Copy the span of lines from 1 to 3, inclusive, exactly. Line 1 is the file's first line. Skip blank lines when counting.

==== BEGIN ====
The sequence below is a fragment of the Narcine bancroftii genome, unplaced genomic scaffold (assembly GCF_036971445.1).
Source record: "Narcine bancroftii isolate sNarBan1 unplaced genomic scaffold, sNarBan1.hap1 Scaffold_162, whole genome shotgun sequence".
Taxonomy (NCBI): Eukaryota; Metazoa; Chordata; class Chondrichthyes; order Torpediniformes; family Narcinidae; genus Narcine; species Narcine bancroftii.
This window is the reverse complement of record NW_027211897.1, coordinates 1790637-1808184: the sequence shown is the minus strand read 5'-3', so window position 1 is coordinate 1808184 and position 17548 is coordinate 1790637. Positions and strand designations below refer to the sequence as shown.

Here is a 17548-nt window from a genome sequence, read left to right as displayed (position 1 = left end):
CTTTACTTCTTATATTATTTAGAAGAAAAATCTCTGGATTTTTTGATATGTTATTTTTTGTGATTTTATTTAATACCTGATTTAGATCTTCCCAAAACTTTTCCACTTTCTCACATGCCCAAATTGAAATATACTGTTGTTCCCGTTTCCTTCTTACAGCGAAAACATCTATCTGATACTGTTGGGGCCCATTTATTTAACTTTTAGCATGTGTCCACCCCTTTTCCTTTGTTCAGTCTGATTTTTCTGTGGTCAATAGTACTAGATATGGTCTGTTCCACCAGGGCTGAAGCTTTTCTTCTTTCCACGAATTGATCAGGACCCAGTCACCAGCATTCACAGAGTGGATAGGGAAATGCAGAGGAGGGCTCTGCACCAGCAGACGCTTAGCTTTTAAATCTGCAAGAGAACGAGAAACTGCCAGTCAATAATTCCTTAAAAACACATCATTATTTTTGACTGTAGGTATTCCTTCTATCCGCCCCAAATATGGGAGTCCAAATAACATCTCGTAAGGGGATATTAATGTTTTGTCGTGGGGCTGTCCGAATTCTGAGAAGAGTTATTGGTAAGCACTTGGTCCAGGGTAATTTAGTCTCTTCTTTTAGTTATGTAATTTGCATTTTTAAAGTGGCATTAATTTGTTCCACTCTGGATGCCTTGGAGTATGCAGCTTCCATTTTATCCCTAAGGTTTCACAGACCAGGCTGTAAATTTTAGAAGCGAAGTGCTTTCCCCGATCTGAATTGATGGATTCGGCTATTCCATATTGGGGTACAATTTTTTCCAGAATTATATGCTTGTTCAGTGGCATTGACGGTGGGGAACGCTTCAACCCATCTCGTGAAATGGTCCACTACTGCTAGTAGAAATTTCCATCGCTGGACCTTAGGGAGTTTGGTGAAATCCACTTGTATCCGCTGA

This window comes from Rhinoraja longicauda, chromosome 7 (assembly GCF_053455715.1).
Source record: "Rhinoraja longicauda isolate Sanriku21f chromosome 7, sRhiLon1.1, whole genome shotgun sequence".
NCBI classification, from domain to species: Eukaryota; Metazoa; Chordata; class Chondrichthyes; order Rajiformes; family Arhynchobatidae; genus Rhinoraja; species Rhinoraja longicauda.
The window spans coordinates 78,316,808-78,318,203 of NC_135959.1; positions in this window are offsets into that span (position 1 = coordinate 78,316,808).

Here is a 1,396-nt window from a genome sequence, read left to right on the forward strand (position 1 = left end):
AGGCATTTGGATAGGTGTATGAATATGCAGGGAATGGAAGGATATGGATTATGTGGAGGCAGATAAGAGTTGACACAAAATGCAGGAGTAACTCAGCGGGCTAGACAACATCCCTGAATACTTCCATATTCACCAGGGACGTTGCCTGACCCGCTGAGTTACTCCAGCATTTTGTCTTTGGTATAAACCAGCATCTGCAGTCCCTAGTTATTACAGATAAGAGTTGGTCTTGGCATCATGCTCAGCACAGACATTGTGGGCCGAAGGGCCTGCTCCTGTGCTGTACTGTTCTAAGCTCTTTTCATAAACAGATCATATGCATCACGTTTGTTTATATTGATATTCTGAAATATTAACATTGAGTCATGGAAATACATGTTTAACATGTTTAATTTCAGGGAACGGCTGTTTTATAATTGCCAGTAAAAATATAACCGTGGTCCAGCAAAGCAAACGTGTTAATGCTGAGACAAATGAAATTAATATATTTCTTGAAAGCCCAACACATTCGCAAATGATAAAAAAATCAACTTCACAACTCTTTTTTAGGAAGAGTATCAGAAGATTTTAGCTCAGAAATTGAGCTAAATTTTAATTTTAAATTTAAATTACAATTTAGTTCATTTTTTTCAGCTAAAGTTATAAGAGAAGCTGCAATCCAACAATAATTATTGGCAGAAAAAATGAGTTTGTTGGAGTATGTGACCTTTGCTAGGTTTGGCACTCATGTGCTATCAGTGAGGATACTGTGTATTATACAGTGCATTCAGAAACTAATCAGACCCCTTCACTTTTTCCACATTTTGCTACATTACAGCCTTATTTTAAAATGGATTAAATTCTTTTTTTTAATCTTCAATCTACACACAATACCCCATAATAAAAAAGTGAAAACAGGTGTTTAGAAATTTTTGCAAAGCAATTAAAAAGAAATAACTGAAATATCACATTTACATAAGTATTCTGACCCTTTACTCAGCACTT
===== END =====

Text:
The sequence below is a fragment of the Narcine bancroftii genome, unplaced genomic scaffold (assembly GCF_036971445.1).
Source record: "Narcine bancroftii isolate sNarBan1 unplaced genomic scaffold, sNarBan1.hap1 Scaffold_162, whole genome shotgun sequence".
Taxonomy (NCBI): Eukaryota; Metazoa; Chordata; class Chondrichthyes; order Torpediniformes; family Narcinidae; genus Narcine; species Narcine bancroftii.